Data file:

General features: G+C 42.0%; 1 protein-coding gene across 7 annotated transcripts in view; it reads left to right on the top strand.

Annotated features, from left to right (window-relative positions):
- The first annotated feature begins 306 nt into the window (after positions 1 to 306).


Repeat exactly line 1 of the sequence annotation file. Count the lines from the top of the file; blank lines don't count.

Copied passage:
General features: G+C 42.0%; 1 protein-coding gene across 7 annotated transcripts in view; it reads left to right on the top strand.